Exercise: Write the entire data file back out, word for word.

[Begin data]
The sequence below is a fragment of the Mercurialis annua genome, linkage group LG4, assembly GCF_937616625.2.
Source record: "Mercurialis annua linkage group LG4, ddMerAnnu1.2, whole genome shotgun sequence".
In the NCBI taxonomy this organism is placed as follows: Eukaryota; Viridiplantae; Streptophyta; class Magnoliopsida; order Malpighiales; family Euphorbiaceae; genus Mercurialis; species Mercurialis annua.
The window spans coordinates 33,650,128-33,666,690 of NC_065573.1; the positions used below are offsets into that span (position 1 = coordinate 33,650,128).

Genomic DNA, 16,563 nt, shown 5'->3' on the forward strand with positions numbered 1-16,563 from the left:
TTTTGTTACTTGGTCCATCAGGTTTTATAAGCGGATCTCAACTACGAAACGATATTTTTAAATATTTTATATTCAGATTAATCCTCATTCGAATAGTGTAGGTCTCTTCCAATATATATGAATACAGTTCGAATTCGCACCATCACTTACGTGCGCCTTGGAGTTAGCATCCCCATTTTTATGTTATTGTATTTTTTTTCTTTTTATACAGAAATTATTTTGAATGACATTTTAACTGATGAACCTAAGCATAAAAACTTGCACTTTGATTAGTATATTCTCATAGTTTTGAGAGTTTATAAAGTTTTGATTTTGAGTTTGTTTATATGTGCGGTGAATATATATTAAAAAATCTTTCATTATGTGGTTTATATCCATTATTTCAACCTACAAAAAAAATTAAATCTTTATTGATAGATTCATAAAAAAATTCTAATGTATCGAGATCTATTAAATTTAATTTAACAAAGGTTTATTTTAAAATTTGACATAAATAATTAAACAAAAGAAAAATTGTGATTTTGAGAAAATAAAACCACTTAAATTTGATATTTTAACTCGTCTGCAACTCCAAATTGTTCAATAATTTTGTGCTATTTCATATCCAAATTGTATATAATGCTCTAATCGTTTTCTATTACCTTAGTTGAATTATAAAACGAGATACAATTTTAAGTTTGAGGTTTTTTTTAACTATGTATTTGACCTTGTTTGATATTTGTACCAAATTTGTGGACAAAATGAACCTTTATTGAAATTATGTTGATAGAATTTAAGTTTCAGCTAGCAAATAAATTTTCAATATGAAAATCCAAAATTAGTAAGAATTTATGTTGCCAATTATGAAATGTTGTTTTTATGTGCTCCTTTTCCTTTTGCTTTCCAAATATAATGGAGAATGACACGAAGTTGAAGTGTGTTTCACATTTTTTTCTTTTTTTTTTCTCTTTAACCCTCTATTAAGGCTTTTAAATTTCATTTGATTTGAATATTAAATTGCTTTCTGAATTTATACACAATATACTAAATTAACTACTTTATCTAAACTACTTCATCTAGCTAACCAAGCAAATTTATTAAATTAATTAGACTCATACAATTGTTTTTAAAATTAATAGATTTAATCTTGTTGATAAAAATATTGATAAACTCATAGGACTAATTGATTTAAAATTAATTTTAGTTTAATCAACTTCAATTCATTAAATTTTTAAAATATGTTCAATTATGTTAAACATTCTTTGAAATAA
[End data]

The sequence below is a fragment of the Mercurialis annua genome, linkage group LG4, assembly GCF_937616625.2.
Source record: "Mercurialis annua linkage group LG4, ddMerAnnu1.2, whole genome shotgun sequence".
In the NCBI taxonomy this organism is placed as follows: Eukaryota; Viridiplantae; Streptophyta; class Magnoliopsida; order Malpighiales; family Euphorbiaceae; genus Mercurialis; species Mercurialis annua.
The window spans coordinates 33,650,128-33,666,690 of NC_065573.1; the positions used below are offsets into that span (position 1 = coordinate 33,650,128).

Genomic DNA, 16,563 nt, shown 5'->3' on the forward strand with positions numbered 1-16,563 from the left:
TTTTGTTACTTGGTCCATCAGGTTTTATAAGCGGATCTCAACTACGAAACGATATTTTTAAATATTTTATATTCAGATTAATCCTCATTCGAATAGTGTAGGTCTCTTCCAATATATATGAATACAGTTCGAATTCGCACCATCACTTACGTGCGCCTTGGAGTTAGCATCCCCATTTTTATGTTATTGTATTTTTTTTCTTTTTATACAGAAATTATTTTGAATGACATTTTAACTGATGAACCTAAGCATAAAAACTTGCACTTTGATTAGTATATTCTCATAGTTTTGAGAGTTTATAAAGTTTTGATTTTGAGTTTGTTTATATGTGCGGTGAATATATATTAAAAAATCTTTCATTATGTGGTTTATATCCATTATTTCAACCTACAAAAAAAATTAAATCTTTATTGATAGATTCATAAAAAAATTCTAATGTATCGAGATCTATTAAATTTAATTTAACAAAGGTTTATTTTAAAATTTGACATAAATAATTAAACAAAAGAAAAATTGTGATTTTGAGAAAATAAAACCACTTAAATTTGATATTTTAACTCGTCTGCAACTCCAAATTGTTCAATAATTTTGTGCTATTTCATATCCAAATTGTATATAATGCTCTAATCGTTTTCTATTACCTTAGTTGAATTATAAAACGAGATACAATTTTAAGTTTGAGGTTTTTTTTAACTATGTATTTGACCTTGTTTGATATTTGTACCAAATTTGTGGACAAAATGAACCTTTATTGAAATTATGTTGATAGAATTTAAGTTTCAGCTAGCAAATAAATTTTCAATATGAAAATCCAAAATTAGTAAGAATTTATGTTGCCAATTATGAAATGTTGTTTTTATGTGCTCCTTTTCCTTTTGCTTTCCAAATATAATGGAGAATGACACGAAGTTGAAGTGTGTTTCACATTTTTTTCTTTTTTTTTTCTCTTTAACCCTCTATTAAGGCTTTTAAATTTCATTTGATTTGAATATTAAATTGCTTTCTGAATTTATACACAATATACTAAATTAACTACTTTATCTAAACTACTTCATCTAGCTAACCAAGCAAATTTATTAAATTAATTAGACTCATACAATTGTTTTTAAAATTAATAGATTTAATCTTGTTGATAAAAATATTGATAAACTCATAGGACTAATTGATTTAAAATTAATTTTAGTTTAATCAACTTCAATTCATTAAATTTTTAAAATATGTTCAATTATGTTAAACATTCTTTGAAATAA